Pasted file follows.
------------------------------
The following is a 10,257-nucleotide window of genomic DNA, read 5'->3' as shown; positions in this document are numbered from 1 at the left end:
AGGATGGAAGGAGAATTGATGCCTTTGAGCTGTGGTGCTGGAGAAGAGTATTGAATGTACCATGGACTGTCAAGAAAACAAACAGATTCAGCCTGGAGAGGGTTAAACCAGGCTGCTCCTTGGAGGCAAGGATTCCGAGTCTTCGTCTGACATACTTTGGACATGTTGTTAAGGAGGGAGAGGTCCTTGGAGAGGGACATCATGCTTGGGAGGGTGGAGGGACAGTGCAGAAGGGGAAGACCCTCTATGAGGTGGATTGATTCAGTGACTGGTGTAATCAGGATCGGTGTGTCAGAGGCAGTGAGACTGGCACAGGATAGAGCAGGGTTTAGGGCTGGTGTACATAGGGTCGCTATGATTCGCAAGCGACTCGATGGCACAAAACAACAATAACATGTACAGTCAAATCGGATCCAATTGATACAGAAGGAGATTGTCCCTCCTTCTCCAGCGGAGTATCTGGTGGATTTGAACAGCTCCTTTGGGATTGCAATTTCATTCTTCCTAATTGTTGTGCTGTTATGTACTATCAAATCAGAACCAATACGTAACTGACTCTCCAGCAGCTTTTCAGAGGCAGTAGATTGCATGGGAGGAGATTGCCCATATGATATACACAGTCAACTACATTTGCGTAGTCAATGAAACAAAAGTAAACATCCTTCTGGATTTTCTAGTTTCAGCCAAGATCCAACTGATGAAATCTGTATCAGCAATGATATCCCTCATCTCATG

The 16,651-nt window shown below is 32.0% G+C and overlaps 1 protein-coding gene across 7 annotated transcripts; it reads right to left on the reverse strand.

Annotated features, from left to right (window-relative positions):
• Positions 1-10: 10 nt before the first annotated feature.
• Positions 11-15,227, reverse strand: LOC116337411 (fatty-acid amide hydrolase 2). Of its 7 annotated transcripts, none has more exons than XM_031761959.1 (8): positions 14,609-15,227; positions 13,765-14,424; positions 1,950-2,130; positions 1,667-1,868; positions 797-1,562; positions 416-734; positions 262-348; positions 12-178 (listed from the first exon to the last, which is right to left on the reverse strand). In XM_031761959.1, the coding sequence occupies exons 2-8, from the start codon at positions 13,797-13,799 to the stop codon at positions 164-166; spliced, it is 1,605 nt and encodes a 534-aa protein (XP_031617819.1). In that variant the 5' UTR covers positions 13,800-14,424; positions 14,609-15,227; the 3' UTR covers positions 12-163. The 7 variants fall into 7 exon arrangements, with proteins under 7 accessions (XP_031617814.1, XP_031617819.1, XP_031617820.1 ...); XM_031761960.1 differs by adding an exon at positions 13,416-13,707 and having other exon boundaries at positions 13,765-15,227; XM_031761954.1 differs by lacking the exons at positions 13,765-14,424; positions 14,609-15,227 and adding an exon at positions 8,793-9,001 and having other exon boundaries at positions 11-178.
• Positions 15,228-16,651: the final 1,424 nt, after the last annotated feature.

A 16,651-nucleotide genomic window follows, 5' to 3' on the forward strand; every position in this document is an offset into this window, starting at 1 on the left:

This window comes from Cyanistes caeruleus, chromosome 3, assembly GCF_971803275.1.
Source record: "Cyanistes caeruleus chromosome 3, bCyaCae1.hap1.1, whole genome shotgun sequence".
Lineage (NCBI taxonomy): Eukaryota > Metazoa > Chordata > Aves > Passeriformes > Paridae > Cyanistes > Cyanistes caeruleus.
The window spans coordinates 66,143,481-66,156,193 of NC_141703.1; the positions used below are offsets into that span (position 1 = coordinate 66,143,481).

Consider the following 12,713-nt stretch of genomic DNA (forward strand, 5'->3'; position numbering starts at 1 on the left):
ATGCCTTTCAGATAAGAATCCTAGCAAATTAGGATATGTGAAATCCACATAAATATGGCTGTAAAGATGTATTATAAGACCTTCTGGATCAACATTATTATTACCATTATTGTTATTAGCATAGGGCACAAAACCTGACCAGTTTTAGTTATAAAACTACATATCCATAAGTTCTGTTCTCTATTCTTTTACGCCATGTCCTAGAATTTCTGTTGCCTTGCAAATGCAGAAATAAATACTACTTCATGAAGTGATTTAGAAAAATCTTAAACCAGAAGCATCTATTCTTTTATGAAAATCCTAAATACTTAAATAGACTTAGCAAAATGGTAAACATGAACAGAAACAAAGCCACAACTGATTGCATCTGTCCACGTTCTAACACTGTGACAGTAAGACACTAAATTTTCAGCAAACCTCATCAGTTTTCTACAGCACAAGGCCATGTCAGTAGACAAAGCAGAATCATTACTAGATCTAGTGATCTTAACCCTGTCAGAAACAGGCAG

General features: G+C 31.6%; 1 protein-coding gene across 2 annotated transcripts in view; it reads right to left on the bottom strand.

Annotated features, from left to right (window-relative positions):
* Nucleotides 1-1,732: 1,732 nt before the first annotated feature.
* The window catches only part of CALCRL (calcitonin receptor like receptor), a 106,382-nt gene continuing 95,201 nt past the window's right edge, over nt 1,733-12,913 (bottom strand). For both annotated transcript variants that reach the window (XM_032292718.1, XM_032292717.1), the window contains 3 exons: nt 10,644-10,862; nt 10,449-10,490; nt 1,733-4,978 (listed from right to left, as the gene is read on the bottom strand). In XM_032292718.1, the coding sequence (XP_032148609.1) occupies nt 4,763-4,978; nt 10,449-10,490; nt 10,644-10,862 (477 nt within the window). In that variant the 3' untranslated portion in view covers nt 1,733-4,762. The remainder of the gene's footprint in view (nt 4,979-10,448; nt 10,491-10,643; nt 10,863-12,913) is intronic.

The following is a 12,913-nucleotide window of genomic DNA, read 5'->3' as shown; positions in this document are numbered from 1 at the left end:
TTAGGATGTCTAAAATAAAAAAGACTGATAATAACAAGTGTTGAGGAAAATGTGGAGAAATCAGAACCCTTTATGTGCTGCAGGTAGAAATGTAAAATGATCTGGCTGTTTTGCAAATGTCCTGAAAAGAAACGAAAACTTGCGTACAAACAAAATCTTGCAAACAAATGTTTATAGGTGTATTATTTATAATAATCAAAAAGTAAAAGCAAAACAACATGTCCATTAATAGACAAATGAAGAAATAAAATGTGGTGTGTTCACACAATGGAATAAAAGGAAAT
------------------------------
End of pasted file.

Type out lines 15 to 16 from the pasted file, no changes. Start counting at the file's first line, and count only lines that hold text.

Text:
General features: G+C 31.6%; 1 protein-coding gene across 2 annotated transcripts in view; it reads right to left on the bottom strand.

Annotated features, from left to right (window-relative positions):